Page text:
We have been out of the truck and building this business since Oct 2018. It has been an amazing experience. We are growing and had to hire some employees to continue giving the best service we can. I never want what we do to hurt our clients. I love that we are able to help drivers with what we had learned in 8 years on the road as a team. We have a lot of knowledge that enables us to direct our clients in the right direction. It all boils back to mentoring. Knowing the business. Craig does a heck of a lot of research. I will let him post about that but its important information. You need to know where to go and more importantly where not to go. That is always changing.

Now back to me (my favorite subject) as we all know. We were blessed to have all 6 grandchildren with us this weekend and we walked up to a local italian restaurant for lunch. It is a little like herding cats but a total blast!! Here are some pictures from our walk.

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I don’t miss driving!

I don’t miss driving but I know Craig does. Okay that isn’t true about me. I don’t miss the physical part of driving but I do miss the benefits. I miss seeing family and friends. I miss going to Seattle and playing cards. I miss going to baseball games. I miss meeting up with friends on the road. All the social parts of driving I do miss just not the 11 hours of driving and not being home. I think back to when we first started this journey and had no idea what we were doing. We were blessed to have a great mentoring group of people that taught us along the way. Having a great mentoring system is the difference in success or failure. We were definitely blessed in that arena.

I realize with some of our new drivers that they are in the same boat. There are so many different truths out there (due a lot to facebook and the internet) the questions I see asked and the answers make me cringe. The advice I give you is to know where you are getting your information. Know the laws for your state. Know what is legal and more important what is illegal. Find someone to mentor you so you can ask all those questions  you think are silly. Some are but some are very important to know. Don’t ask a group on facebook what the truth is. You know how that goes. This is your business. This is your lively hood. You don’t want to get dinged for listening to some idiot on facebook that told you how to do it. Find someone or some people that will give you good advice and that have knowledge and you will be way ahead of the game.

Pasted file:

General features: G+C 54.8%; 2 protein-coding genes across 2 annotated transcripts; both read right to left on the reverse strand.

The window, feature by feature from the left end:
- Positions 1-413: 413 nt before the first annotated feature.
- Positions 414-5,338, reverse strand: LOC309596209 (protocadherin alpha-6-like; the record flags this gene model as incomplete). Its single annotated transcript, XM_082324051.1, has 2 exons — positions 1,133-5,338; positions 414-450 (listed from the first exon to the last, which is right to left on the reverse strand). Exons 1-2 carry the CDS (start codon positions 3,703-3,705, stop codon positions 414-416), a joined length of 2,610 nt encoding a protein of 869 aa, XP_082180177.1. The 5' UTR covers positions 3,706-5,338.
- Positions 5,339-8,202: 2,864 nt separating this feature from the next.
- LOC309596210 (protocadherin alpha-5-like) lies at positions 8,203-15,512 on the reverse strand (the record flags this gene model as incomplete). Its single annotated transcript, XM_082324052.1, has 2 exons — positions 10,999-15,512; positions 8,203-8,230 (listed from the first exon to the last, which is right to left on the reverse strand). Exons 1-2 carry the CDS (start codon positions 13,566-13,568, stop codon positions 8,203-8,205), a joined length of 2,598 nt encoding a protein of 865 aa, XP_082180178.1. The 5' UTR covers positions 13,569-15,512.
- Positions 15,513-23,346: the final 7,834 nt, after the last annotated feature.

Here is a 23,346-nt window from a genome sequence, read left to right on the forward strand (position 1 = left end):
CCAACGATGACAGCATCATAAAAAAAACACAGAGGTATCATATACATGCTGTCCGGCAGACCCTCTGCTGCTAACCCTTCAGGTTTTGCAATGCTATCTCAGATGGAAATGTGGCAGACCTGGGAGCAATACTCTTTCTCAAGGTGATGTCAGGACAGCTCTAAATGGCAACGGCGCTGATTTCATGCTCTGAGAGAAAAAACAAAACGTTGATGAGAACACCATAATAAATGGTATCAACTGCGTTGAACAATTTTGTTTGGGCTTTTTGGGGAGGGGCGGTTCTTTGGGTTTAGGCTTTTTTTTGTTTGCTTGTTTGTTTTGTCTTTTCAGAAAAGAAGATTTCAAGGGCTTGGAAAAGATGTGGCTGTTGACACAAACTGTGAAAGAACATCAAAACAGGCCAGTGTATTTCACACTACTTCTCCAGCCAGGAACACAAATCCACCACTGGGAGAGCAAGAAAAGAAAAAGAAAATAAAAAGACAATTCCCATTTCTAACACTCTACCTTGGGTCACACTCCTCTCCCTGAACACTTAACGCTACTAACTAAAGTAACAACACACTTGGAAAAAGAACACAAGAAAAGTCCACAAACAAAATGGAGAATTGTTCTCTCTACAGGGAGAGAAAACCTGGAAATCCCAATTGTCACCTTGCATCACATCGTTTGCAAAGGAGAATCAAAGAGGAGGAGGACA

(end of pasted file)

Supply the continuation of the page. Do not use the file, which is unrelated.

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What a crazy market right now. I have been quoted ridiculous rates. $1 a mile or less per mile seems to be the average right now. I can’t believe truckers are taking these rates but understand they need revenue. I bid on a load yesterday for $1200 on 800 miles which I couldn’t believe I was doing but we had lost out on a few loads and I wanted to get a driver moving. I couldn’t believe I was underbid. They had offered $800, after my bid she told me they have moved these for $1000 but couldn’t go any higher. I just had to shake my head. I won’t accept absurd $$$. My thought was why not offer it at $1000 but we all know the answer to that. I wish truckers would stand there ground and not take absurd rates but that’s not going to happen. I am looking forward to rates getting better.

We call more brokers to get a rate that we will accept for our drivers. We know what it costs to run a truck and know what is acceptable or not. I keep hearing about these cut rate dispatch companies that are based overseas (read the tiny print and you will see some are based in Bosnia or Cayman Islands) guaranteeing $7000 weeks. Craig and I ran team and made great money but as a solo driver it is difficult to reach those numbers every week. We can drive twice as far as a solo. More miles=More money. You will hear about incredible $$$/mile. My question is how many miles is that for. There are exceptions to the rule but not many.

We have loved dispatching but it is definitely a challenge in this market. The light is at the end of the tunnel though. Produce will start running and rates will get back to where they should be.

Craig misses being in the truck way more than I do. The only thing I really do miss about the truck is being able to see family and friends all over the country. We never had to think about missing any events. We would be there. This weekend we are getting on a plane for the first time in years. The last time we were on a plane was flying to San Juan two years ago. Driving distance now has a totally different meaning.